Verdant TCS

Provision an AWS EC2 server using our Custom Server Option

7 min read


vCanopy requires a BRAND NEW KVM virtualised VPS or bare metal server with only a standard Ubuntu 18.04 LTS or 20.04 LTS image installed (NOT a Minimal version). Once initial provisioning is complete at the provider, log in to your server via console or SSH and run the following command as ROOT.

Please do not use servers with less than 1GB of RAM as these cannot be supported and don't offer adequate resources for both the server stack and your websites.

vCanopy does not support ARM servers.

In this article we’re going to provision an Amazon EC2 VPS and then install vCanopy from the command line. If you run into trouble at any time, shoot an email to support and we’ll be happy to help you through it.

Throughout this tutorial we’ll use “VPS” and “Instance” interchangeably. This article assumes that you don’t require more than the basic setup options for your VPS and is designed to get you a server up and running quickly. 

Step 1. Login to your AWS Management Console and click through to EC2

EC2 can be located in the “Compute” service list as shown below, or you can search for “EC2” in the find services search.

Step 2. Launch an EC2 Instance 

EC2 are making changes to their UI. At the time of writing, this is what it looks like:

Be sure to check you’re launching in the correct region in the top right-hand corner. I’ll be selecting London for this instance:

Next, you can either click through to instances or click the orange Launch instance button:


Here, use the search bar to bring up the Ubuntu images. We’re looking for “Ubuntu Server 18.04 or 20.04 LTS (HVM), SSD Volume Type”:

Please note that ARM servers are not supported by vCanopy and they will not be able to provision successfully.


EC2 has A LOT of options to choose from. I’m keeping it simple with a t3.medium instance – 2vCPU 4GB RAM. The t2.small would be the smallest we recommend – we don’t recommend you use any VPS with less than 2GB RAM.

You can see the instances specs as highlight below:


This part is a little more complex. We’ll be keeping it most of it as the default setting, but adding in a couple of optional extra’s. Here are the options I’m selecting:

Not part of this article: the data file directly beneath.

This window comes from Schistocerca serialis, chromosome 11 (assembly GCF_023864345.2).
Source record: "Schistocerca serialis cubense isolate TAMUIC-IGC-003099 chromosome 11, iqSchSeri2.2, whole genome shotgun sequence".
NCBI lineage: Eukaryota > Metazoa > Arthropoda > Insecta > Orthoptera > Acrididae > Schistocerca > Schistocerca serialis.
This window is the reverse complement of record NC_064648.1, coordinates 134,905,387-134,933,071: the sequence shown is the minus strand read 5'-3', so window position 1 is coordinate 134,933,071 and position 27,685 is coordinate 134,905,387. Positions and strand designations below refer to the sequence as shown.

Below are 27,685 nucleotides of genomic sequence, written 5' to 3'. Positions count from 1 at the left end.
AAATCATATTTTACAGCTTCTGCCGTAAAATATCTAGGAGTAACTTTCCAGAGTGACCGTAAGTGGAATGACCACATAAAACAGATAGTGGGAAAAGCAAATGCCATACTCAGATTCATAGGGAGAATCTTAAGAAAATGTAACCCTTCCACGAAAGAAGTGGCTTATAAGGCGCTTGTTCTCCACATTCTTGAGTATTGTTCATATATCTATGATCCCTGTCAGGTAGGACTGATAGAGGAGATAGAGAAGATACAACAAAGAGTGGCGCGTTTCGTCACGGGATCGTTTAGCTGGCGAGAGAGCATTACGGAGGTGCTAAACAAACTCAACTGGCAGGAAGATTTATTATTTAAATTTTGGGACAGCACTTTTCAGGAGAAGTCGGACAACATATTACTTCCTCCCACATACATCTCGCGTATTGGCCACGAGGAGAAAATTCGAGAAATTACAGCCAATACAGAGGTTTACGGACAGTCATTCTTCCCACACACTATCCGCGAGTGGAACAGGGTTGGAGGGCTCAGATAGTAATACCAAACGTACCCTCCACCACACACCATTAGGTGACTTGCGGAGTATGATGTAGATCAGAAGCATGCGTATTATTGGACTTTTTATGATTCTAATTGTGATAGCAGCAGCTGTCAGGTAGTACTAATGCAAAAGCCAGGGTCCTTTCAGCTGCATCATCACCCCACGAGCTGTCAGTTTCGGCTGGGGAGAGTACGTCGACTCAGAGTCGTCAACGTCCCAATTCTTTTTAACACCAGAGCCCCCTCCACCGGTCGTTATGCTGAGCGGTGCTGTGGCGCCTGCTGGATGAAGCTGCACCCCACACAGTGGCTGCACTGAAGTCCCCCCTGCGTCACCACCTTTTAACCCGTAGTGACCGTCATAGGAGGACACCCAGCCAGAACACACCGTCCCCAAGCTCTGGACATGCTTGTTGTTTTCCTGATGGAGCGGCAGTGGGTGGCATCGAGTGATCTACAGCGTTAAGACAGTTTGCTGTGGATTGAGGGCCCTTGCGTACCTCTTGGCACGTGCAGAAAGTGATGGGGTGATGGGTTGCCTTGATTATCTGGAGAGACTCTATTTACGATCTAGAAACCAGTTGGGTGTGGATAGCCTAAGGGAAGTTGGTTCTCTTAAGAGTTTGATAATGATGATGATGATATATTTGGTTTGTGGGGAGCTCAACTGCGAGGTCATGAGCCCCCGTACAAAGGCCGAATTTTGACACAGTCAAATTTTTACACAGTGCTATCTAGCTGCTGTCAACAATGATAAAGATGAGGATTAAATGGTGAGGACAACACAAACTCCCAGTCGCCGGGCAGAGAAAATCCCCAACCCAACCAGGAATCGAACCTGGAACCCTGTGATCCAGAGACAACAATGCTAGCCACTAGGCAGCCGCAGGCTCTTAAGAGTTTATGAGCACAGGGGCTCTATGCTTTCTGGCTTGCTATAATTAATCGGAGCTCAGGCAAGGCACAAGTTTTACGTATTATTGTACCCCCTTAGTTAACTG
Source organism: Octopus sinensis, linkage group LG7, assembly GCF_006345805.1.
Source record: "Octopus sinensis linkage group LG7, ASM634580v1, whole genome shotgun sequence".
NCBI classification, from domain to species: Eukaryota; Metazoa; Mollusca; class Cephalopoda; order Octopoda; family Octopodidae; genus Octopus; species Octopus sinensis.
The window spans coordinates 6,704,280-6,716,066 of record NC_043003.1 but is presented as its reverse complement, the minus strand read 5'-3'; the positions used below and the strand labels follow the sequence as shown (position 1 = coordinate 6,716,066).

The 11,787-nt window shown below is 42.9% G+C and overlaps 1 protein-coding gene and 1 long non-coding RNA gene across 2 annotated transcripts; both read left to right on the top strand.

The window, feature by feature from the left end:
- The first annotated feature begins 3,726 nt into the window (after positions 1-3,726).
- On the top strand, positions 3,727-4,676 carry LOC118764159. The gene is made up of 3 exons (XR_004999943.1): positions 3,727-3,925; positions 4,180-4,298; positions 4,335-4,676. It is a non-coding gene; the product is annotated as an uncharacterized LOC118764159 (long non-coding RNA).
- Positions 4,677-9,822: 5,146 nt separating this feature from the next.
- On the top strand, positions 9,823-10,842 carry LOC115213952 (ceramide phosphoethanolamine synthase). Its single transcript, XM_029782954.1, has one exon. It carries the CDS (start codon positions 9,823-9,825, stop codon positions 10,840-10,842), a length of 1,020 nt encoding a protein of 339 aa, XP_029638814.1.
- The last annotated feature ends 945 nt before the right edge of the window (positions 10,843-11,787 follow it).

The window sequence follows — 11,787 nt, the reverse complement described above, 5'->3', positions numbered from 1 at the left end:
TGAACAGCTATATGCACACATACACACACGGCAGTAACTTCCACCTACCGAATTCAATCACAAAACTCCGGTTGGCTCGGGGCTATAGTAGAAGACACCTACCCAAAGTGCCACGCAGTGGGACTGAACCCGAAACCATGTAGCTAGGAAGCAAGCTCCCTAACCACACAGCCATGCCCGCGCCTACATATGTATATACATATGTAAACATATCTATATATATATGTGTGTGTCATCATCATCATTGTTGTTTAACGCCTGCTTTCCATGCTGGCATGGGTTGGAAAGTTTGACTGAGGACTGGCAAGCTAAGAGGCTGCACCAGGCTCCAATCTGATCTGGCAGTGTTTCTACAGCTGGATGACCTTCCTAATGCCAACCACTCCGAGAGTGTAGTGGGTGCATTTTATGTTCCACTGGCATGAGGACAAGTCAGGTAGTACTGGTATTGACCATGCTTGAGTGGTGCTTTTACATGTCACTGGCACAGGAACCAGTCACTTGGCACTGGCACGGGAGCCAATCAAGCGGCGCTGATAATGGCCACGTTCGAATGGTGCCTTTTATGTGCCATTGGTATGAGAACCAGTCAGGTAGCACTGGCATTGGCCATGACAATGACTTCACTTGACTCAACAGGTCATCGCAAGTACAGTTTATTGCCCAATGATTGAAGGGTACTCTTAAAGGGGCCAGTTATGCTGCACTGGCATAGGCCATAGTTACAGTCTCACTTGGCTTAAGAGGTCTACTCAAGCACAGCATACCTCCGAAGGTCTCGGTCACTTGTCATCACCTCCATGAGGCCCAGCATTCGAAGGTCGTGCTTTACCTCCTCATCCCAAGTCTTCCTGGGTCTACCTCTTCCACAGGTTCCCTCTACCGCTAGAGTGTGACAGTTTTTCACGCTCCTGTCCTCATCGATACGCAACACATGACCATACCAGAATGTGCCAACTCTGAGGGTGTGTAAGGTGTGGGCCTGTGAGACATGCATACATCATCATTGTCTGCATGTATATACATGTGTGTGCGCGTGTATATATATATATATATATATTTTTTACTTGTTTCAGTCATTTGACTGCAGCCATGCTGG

Number of instances: 1 (I don’t require auto scaling)

Purchasing option: Leave unchecked – spot instances are not suitable for a production environment

Network: Default

Subnet: No preference – but feel free to choose one if it makes sense for you

Auto-assign Public IP: Leave as default. We’ll need to setup a persistent IP address for you server in step 3.

Placement group: Leave unchecked

Capacity Reservation: Open

IAM Role: None

Shutdown behaviour: Stop

Hibernate behavior: Unchecked

Enable termination protection: I’ve left unchecked, but feel free to check if you want the additional security.

Monitoring: I’ve chosen to enable CloudWatch, but please note that additional charges may apply and this is not necessary. Feel free to leave this unchecked and/or learn more here:

Tenancy: Shared

T2/T3 Unlimited: If you’re expecting bursts of traffic or would like your server to be able to sustain high CPU usage should it ever be required, this option is pretty cool. AWS may need to approve your account for this service and additional charges may apply. Learn more here:

File Systems: N/A

Metadata accessible: Enabled

Metadata version: V1 and V2

Metadata token response hop limit: 1

User data: Default


I’ve chosen 80GB General purpose SSD – you may select whatever size best suits your needs. General purpose SSD is suitable for most purposes but you can learn about the available storage options here:

Update: One of our awesome clients sent this in: “AWS recently launched GP3 which has a much higher base IOPS than GP2, does not suffer from a credit bucket system and throttling, while being roughly 20-25% cheaper than GP2 and without the risks of unexpected costs”.

GP3 storage is the better option to go for when choosing between GP2 and GP3.


Here I’ve given my VPS a name and I’d recommend you do the same as it will make it easier to manage your servers at a glance.